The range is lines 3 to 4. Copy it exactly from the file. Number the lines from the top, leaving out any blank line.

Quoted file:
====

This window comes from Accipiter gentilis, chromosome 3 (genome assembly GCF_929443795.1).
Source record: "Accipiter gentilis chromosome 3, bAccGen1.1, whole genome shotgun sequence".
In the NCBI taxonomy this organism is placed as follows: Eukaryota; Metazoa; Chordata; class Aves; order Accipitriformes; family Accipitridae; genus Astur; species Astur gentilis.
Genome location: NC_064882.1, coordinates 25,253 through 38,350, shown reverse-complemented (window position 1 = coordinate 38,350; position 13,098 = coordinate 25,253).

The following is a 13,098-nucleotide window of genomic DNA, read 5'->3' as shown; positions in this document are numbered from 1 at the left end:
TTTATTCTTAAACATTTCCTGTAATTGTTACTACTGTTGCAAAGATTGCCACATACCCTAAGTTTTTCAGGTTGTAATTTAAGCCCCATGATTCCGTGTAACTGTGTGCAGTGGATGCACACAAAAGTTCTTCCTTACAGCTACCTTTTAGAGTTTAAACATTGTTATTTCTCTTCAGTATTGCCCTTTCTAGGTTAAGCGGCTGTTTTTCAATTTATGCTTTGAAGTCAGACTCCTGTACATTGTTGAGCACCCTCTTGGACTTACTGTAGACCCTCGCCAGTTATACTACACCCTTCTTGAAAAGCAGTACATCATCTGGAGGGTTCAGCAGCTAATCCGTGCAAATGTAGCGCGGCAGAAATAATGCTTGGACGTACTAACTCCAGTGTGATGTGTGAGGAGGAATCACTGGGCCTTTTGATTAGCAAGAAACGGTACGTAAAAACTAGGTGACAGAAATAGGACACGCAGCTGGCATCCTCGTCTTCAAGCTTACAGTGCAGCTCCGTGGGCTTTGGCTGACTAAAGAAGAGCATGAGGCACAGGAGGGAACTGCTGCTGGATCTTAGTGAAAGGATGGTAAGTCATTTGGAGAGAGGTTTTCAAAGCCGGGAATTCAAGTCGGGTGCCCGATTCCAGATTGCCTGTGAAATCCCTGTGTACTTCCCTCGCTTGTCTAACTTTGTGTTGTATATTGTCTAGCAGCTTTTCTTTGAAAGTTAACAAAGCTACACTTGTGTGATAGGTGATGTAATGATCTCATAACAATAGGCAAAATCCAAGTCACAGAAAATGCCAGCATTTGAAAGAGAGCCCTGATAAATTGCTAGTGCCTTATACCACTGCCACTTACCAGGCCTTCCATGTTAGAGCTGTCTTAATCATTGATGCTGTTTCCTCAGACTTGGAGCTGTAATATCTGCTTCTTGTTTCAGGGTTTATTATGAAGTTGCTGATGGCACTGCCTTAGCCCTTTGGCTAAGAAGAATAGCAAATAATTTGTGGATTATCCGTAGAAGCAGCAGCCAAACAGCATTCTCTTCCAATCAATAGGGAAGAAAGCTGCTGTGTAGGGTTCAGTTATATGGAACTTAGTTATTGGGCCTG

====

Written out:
In the NCBI taxonomy this organism is placed as follows: Eukaryota; Metazoa; Chordata; class Aves; order Accipitriformes; family Accipitridae; genus Astur; species Astur gentilis.
Genome location: NC_064882.1, coordinates 25,253 through 38,350, shown reverse-complemented (window position 1 = coordinate 38,350; position 13,098 = coordinate 25,253).